Research question: What are the limitations of free speech?
Claim: Free speech is a right granted to all citizens but does that mean its okay to say
whatever you please?
Reason 1: While many people believe they can just say what they must because it’s
their right to do so doesn’t mean it’s right for them to. Many newspapers and magazines
come up with fake news so would that count as free speech? It wouldn’t because you
can’t bash a person for something that isn’t true so really you don’t have complete
freedom of speech. It is called defamation if there are false statements made that would
harm someone’s reputation.
Evidence: “ Freedom of speech does not permit someone to make a false
statement about another person that could damage his or her reputation. This
applies to the spoken word, which is called slander, as well as libel, which is
defamation in print. Making these false statements must also be done with the
intent to harm another. In one of the most important libel cases in the U.S., a
police commissioner in Montgomery, Alabama, L.B. Sullivan sued the “New York
Times” for making inaccurate statements about the police department. The
Supreme Court ruled that the newspaper did not commit libel because the
statements were a mistake, not intentional, and that it could be more difficult to
debate public issues if those who work in the public can sue anytime a false
statement is made.”
“The First Amendment and Limits on American Freedom of Speech.” BrightHub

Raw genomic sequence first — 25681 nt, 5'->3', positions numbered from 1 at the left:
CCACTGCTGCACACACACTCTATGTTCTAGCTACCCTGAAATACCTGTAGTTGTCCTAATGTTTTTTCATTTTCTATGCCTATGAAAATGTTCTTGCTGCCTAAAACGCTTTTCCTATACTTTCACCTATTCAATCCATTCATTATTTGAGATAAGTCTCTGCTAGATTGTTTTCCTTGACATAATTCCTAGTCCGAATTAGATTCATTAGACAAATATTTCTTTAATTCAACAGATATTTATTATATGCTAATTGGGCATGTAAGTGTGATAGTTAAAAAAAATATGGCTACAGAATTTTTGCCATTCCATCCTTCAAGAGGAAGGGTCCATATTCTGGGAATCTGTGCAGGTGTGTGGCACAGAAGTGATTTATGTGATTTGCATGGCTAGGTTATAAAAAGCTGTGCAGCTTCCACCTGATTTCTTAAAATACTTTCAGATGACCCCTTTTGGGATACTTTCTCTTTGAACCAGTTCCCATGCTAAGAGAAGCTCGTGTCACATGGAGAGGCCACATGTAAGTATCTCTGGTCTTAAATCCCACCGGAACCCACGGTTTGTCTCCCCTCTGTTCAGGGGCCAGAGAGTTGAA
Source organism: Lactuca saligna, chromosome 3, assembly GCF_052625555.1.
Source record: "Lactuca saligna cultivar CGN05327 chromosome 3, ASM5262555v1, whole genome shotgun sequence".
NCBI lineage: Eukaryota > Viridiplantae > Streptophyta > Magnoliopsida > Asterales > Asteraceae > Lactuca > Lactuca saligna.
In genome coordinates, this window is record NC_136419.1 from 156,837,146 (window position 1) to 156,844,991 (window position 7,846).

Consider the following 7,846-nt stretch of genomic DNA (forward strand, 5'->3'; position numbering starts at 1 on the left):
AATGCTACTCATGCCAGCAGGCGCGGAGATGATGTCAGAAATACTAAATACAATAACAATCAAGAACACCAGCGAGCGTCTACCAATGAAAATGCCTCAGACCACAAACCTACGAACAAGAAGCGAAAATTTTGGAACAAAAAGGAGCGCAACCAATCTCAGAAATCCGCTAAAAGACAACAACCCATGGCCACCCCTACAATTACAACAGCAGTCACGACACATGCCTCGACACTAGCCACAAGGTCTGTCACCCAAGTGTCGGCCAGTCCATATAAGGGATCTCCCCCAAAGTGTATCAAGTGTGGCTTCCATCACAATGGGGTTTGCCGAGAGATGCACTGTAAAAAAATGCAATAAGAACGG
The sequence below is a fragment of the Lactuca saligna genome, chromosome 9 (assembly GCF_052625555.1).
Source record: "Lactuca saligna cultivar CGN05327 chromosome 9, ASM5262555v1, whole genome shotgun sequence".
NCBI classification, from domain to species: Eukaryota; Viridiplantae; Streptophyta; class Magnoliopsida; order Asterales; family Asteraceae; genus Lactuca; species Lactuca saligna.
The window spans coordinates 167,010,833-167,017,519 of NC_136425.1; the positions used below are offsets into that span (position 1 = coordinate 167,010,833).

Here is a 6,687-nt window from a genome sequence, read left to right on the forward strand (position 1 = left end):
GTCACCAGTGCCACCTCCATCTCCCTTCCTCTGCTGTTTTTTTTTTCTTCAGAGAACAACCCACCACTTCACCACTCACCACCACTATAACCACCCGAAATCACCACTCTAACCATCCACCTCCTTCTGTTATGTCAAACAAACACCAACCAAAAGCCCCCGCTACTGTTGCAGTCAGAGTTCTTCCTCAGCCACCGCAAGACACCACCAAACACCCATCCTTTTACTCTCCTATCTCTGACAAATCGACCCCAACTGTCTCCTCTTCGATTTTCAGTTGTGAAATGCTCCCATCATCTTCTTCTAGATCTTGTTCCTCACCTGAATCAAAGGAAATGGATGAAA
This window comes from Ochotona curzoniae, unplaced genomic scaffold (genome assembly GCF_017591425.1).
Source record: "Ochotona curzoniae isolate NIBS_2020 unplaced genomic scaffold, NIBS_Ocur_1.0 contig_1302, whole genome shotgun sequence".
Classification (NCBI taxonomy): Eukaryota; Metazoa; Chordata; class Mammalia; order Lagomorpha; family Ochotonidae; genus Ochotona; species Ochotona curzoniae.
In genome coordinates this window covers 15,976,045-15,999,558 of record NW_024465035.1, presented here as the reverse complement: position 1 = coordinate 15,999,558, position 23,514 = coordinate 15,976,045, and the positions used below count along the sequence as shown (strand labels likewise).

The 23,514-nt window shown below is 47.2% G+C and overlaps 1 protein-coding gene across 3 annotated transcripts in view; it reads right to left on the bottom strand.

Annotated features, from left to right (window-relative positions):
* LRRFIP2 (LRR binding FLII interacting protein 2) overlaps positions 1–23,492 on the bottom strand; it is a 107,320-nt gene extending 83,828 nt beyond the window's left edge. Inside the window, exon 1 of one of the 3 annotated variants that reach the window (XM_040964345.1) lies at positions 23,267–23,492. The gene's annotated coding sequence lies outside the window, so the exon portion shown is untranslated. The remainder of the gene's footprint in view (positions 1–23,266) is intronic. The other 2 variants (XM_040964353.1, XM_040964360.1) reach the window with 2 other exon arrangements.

Education , 30 Jan. 2011,
Reason 2: Saying something that is endangering others and could cause dispute with
other countries is not protected by the first amendment. For example, saying there’s
emitie danger like a bomb or shooter is not protected under the first adment. Because
others could get hurt while trying to run away and may sue the person who falsely said
that you wouldn’t be protected in court.
Evidence: Americans are not free to make false statements that could cause
panic or place others in danger. Justice Oliver Wendell Holmes wrote in 1919, in the
Supreme Court’s ruling in Schenck versus the United States, that there are times,
particularly in times of war, when the government must restrict speech to protect the
safety of the country and its citizens. In this case, the court unanimously ruled that
Charles Schenck and Elizabeth Baer did not have the right to distribute leaflets
encouraging Americans to avoid the draft. It is within this ruling that Holmes wrote his
often-quoted phrase about the First Amendment not protecting “a man in falsely
shouting fire in a theatre and causing panic.” Creating a clear and present danger is not
a form of speech protected by the First Amendment.
Reason 3: While many americans use obscene language these days there’s a time and
place for everything. It would not be right to use a slur against someone that that slur
targets. They could decide to sue for multiple reasons and you would not be protected.
Evidence: In 1973 in Miller vs. California, the Supreme Court ruled 5 – 4 that the
First Amendment does not protect obscenity. Defining obscenity can be difficult and the
court did state that obscene is not necessarily the same as indecent, which is material
intended for adults, not children. The Supreme Court also noted that caution has to be
used in limiting personal expression, particularly when determining what is obscene and
what is not. However, the court ruled that if the average person would find the speech or
expression obscene and if it cannot be considered art, it is not protected by the
Conclusion Evidence: We are fortunate to live in a place where we are free to express
ourselves, within limits. These limitations do not take away from the meaning of the First
Amendment. The right to free speech is a fundamental American right and a big part of
why Americans cherish their freedom.
Such a cheap price for your free time and healthy sleep
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